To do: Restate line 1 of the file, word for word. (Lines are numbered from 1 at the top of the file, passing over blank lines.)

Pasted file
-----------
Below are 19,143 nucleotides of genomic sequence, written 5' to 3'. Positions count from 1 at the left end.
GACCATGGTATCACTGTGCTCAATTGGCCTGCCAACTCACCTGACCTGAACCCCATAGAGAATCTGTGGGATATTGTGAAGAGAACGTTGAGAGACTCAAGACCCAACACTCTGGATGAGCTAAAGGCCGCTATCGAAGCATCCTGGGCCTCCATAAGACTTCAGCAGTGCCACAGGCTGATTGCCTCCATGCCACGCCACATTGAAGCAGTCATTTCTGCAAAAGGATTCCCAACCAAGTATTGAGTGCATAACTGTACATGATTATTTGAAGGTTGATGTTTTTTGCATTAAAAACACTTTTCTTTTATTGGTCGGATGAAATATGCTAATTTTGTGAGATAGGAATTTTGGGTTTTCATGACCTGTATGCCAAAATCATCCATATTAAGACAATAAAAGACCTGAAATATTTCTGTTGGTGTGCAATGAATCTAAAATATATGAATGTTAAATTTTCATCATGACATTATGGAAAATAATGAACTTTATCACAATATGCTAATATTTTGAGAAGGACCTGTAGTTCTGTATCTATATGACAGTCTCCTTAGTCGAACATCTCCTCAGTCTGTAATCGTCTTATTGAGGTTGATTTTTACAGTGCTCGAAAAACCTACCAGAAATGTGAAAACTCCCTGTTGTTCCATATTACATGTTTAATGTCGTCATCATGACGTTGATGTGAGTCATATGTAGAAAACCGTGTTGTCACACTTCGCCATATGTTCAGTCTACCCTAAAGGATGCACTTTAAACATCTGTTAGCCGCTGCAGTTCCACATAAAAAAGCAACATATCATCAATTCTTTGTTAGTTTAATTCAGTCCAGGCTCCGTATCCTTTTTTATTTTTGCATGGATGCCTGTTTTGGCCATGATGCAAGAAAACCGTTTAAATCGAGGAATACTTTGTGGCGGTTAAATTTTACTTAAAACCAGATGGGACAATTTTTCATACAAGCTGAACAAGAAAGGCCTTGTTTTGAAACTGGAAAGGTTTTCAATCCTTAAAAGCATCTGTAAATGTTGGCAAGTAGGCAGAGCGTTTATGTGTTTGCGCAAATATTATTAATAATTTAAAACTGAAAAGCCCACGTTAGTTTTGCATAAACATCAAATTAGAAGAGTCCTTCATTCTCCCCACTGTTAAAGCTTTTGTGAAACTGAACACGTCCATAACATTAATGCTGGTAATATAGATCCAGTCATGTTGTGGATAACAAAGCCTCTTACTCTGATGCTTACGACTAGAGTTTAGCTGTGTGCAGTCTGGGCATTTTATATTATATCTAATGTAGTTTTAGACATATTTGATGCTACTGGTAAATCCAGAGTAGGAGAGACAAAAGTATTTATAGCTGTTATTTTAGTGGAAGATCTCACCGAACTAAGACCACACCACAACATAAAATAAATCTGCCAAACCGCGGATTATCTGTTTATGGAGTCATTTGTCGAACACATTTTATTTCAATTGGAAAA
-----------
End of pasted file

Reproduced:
Below are 19,143 nucleotides of genomic sequence, written 5' to 3'. Positions count from 1 at the left end.